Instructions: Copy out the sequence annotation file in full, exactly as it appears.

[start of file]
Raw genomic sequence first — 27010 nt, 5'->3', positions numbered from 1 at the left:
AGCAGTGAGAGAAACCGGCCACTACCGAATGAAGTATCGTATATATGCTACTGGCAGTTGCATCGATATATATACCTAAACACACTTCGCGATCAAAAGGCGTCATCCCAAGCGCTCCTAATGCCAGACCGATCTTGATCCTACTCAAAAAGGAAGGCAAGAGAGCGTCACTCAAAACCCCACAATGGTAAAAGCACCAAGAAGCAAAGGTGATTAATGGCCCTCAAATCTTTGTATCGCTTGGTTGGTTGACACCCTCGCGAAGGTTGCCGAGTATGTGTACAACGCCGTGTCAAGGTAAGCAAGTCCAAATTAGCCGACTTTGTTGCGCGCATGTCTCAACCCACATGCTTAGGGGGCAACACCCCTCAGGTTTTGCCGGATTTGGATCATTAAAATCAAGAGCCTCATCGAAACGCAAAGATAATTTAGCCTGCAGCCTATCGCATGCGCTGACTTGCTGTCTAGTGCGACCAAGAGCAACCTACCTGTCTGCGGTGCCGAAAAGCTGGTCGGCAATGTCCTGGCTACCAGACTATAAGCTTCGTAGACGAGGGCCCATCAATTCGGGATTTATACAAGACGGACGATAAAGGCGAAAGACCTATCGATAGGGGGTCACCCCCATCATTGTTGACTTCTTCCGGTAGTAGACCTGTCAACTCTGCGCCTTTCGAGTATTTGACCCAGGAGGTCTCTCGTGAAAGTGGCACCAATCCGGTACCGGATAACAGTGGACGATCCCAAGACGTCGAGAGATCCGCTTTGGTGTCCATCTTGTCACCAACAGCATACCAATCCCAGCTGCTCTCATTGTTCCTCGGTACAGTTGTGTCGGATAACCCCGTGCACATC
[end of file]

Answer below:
Raw genomic sequence first — 27010 nt, 5'->3', positions numbered from 1 at the left:
AGCAGTGAGAGAAACCGGCCACTACCGAATGAAGTATCGTATATATGCTACTGGCAGTTGCATCGATATATATACCTAAACACACTTCGCGATCAAAAGGCGTCATCCCAAGCGCTCCTAATGCCAGACCGATCTTGATCCTACTCAAAAAGGAAGGCAAGAGAGCGTCACTCAAAACCCCACAATGGTAAAAGCACCAAGAAGCAAAGGTGATTAATGGCCCTCAAATCTTTGTATCGCTTGGTTGGTTGACACCCTCGCGAAGGTTGCCGAGTATGTGTACAACGCCGTGTCAAGGTAAGCAAGTCCAAATTAGCCGACTTTGTTGCGCGCATGTCTCAACCCACATGCTTAGGGGGCAACACCCCTCAGGTTTTGCCGGATTTGGATCATTAAAATCAAGAGCCTCATCGAAACGCAAAGATAATTTAGCCTGCAGCCTATCGCATGCGCTGACTTGCTGTCTAGTGCGACCAAGAGCAACCTACCTGTCTGCGGTGCCGAAAAGCTGGTCGGCAATGTCCTGGCTACCAGACTATAAGCTTCGTAGACGAGGGCCCATCAATTCGGGATTTATACAAGACGGACGATAAAGGCGAAAGACCTATCGATAGGGGGTCACCCCCATCATTGTTGACTTCTTCCGGTAGTAGACCTGTCAACTCTGCGCCTTTCGAGTATTTGACCCAGGAGGTCTCTCGTGAAAGTGGCACCAATCCGGTACCGGATAACAGTGGACGATCCCAAGACGTCGAGAGATCCGCTTTGGTGTCCATCTTGTCACCAACAGCATACCAATCCCAGCTGCTCTCATTGTTCCTCGGTACAGTTGTGTCGGATAACCCCGTGCACATC